News

Milo loves making faces in Shelby, Ohio

In Shelby, Ohio, Milo is hard at work helping Joshua Plante learn facial expressions. The Mansfield News Journal, an online publication, joins Joshua as he works through lesson plans with Milo. “I was surprised that he watched all the facial expressions,” Kelly Zakrajsek, Joshua’s mother and intervention specialist at Shelby High School, tells News Journal. Those with Autism Spectrum Disorder (ASD) have difficulties looking at others or holding eye-contact, but with Milo, ASD learners watch in absolute fascination as the little robot smiles and frowns. Some children will go so far as to mimic the expressions shown. To make sure that children aren’t just memorizing the movement, Robots4Autism’s curriculum takes ASD learners through different situations and games to test their comprehension. The lessons are displayed on a tablet for the student to interact with, and a random generator…

Milo captivates at Fern Bluff Elementary’s STEAM Innovation showcase

As a teacher, you are tasked with filling your student’s little noggins with essential knowledge providing the best opportunities in life. Let’s be honest, keeping the attention of a classroom full of high-energy kids is no easy task. You’re competing with a world full of bright lights and sounds. 6-year-olds have their own iPhones, 8-year-olds have better Google-fu than you, and high school students think they know everything because the Internet said so. Parents are demanding the best education their taxpayer money can afford, but you can’t get Jr. to look up from the newest android. You wonder if there is a better solution that isn’t only engaging, but also affordable? Round Rock ISD Fern Bluff Elementary in Austin, Texas found a technology that doesn’t just captivate their students, but engages them on an all-new level. The school recently held a STEAM innovation showcase where…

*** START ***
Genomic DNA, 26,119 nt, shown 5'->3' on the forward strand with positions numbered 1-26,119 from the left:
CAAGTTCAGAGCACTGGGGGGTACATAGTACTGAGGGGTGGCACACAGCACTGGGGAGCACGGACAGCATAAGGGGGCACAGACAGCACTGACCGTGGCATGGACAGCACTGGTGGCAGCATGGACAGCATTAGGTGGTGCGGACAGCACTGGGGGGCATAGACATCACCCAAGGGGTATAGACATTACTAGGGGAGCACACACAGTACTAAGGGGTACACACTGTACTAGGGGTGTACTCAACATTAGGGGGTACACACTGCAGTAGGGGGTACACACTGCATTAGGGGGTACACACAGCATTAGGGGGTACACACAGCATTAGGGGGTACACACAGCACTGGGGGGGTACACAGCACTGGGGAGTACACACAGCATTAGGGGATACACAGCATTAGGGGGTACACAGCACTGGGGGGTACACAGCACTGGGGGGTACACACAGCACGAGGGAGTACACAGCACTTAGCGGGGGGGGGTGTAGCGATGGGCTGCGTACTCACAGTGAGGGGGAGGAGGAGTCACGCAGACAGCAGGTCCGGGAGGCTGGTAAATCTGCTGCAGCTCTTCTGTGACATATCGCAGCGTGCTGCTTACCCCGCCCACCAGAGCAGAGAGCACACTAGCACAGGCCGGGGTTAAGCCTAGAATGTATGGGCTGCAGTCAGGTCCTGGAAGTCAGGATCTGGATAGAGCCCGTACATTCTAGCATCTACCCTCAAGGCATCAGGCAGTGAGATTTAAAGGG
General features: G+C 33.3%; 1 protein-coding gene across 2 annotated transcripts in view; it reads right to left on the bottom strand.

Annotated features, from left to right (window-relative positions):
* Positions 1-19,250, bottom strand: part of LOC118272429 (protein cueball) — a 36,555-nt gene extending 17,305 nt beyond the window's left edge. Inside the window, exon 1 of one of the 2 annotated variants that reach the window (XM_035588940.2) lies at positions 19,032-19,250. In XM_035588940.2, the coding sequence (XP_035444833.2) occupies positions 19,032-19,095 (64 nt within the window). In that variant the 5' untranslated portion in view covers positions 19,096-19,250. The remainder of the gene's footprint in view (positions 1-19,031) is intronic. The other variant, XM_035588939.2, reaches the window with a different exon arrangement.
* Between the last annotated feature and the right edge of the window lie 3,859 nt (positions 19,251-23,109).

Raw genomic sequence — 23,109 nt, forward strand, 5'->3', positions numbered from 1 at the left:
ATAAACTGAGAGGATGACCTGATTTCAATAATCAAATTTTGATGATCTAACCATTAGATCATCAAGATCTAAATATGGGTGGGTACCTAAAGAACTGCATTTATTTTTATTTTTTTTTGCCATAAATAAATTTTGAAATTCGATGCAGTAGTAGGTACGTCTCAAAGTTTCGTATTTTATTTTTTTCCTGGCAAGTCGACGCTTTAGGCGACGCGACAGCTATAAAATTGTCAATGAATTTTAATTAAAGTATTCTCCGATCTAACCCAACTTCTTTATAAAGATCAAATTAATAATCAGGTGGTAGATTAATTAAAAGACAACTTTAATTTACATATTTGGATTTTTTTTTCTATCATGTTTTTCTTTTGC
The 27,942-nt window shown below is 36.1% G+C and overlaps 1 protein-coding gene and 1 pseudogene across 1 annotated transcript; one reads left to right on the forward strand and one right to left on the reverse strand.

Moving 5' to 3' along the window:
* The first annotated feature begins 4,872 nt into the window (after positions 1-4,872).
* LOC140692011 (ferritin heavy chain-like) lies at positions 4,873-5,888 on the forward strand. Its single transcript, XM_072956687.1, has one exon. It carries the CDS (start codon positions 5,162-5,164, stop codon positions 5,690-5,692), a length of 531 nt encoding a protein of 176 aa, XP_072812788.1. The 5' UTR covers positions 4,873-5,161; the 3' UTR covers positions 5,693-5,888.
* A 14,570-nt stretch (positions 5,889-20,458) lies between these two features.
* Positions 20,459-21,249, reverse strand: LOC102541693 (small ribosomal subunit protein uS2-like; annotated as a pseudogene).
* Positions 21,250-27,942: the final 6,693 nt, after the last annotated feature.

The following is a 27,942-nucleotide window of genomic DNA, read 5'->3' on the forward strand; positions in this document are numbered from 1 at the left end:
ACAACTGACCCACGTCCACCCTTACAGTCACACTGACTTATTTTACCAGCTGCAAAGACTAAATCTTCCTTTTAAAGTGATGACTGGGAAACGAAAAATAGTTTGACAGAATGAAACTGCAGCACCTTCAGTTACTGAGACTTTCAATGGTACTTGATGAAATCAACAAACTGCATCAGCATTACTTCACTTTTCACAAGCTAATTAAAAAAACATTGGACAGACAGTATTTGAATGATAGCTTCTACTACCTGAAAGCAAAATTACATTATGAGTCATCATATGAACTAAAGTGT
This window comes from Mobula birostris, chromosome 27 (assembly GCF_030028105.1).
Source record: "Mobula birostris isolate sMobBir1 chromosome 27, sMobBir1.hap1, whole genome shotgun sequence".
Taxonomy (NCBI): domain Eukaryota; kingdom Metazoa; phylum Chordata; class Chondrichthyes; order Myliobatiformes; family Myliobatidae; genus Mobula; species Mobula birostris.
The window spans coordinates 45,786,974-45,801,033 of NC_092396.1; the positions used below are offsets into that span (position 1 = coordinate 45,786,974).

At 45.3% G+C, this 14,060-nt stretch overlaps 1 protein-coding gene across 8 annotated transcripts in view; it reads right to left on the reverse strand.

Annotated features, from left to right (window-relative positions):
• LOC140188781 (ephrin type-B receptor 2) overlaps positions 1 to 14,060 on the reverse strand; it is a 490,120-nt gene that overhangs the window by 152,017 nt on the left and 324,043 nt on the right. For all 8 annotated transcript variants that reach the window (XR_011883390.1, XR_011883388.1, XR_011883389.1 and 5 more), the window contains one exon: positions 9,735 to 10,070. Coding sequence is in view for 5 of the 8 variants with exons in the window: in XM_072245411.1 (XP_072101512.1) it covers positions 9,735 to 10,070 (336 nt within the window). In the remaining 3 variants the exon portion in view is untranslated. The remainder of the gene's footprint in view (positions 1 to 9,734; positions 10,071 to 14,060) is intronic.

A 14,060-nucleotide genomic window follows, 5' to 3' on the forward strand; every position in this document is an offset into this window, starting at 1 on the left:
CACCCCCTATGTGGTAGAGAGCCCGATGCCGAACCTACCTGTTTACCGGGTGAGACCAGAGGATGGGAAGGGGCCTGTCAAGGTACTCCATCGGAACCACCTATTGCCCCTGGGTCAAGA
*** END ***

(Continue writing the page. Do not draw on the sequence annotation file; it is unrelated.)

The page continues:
The Osgood File reports on Milo and Robots4Autism

Milo, a robot designed to help children with Autism Spectrum Disorder (ASD) is making his way across Dallas schools. “Meet Milo, the robot,” Don Champion from CBS News reports from KIPP Truth Academy in Dallas.”He’s got moves – and skills.” Skills he does indeed have. Milo was created to ensure that students with ASD acquire the social skills and appropriate emotional responses that will help them succeed in their academic and social environments. “[They] learn these social skills and are then able to actually start interacting with other people,” Richard Margolin, the co-founder of RoboKind, explained. Milo helps students with ASD through engaging them in non-overwhelming ways. “Milo’s consistent speech patterns and behavior repetitions are key for children with autism,” Margolin told CBS’ Don Champion. “When you bring technology into it, it’s something they can engage…

WCAX.com and CBS check in with Milo and KIPP Truth Academy in Dallas